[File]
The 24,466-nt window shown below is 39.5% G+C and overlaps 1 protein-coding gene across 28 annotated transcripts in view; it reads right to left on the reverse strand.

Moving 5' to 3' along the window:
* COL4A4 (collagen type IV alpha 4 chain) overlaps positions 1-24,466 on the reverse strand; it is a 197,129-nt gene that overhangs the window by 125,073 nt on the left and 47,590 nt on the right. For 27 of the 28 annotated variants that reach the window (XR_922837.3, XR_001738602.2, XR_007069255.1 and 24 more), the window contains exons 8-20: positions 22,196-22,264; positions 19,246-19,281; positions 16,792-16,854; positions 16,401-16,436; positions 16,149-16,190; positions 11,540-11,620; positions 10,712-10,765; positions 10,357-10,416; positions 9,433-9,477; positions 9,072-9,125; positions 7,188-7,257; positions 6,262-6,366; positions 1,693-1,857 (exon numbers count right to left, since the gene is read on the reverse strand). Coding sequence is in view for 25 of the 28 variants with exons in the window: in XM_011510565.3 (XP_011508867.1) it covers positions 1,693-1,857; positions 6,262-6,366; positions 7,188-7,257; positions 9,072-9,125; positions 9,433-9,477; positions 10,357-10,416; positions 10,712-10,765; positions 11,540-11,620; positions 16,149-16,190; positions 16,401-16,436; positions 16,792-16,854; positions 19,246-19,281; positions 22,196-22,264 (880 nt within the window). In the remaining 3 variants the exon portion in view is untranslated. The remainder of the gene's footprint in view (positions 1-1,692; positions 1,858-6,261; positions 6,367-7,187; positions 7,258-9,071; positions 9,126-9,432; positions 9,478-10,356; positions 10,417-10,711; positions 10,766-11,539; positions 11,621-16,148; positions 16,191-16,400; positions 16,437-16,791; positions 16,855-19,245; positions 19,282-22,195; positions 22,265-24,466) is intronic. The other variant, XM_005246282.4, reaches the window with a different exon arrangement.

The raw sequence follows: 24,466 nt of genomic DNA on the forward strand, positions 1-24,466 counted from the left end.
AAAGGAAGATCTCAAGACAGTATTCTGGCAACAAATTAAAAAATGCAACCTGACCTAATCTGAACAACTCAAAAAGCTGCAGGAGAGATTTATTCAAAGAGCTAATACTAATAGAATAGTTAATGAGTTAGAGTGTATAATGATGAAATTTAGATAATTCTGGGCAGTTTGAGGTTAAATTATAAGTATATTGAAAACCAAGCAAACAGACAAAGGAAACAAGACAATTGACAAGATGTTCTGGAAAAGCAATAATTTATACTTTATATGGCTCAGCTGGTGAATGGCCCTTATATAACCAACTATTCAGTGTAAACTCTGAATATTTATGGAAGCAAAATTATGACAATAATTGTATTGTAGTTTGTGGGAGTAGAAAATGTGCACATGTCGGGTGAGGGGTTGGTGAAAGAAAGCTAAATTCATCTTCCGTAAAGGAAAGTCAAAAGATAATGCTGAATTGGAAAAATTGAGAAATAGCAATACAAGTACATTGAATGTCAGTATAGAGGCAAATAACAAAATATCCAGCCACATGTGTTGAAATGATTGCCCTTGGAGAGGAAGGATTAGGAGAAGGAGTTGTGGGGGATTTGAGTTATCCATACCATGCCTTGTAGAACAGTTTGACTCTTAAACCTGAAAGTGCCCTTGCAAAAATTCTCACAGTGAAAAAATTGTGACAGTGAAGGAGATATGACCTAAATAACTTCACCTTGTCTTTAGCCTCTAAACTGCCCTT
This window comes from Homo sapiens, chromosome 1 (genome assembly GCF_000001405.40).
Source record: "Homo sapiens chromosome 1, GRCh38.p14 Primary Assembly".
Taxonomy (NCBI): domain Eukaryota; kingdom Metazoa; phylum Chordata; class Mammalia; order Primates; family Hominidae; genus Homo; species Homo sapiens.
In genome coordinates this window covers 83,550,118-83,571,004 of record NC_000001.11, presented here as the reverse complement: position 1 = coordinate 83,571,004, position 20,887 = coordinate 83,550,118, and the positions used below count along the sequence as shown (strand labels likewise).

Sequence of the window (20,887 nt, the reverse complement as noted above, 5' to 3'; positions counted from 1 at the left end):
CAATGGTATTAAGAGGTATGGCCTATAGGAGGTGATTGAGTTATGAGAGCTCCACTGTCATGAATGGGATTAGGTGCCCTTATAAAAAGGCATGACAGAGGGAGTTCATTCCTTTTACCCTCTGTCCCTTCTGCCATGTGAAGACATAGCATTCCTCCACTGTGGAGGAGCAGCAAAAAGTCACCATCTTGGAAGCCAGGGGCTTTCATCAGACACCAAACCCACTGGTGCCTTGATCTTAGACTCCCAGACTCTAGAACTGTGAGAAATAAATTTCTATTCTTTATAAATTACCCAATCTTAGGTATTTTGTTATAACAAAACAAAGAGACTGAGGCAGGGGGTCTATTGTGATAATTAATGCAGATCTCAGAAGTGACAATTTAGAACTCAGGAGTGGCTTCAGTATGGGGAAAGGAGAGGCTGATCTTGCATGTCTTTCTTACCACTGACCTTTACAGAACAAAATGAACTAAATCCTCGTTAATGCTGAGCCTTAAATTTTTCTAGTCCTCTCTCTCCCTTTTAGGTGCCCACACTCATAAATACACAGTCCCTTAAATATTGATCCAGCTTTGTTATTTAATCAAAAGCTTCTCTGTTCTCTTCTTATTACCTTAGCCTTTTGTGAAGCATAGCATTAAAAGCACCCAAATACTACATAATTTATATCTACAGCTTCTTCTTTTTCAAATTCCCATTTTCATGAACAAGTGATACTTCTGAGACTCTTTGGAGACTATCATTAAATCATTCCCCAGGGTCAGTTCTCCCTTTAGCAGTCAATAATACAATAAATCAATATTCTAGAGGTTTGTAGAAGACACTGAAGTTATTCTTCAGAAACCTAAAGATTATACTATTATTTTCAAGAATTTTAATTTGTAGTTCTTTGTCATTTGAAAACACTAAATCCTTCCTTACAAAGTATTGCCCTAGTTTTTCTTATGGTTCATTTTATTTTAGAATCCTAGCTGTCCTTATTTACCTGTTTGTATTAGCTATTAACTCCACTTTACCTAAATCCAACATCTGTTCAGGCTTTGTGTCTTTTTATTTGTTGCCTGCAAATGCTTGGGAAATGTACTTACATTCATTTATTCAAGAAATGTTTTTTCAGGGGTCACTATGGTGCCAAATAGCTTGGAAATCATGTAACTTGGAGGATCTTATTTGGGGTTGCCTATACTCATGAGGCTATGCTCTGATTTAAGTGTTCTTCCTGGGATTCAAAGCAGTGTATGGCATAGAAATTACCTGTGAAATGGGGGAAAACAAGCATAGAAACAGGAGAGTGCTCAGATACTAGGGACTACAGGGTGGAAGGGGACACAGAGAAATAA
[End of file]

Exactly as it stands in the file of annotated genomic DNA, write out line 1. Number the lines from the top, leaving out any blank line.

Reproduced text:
The 24,466-nt window shown below is 39.5% G+C and overlaps 1 protein-coding gene across 28 annotated transcripts in view; it reads right to left on the reverse strand.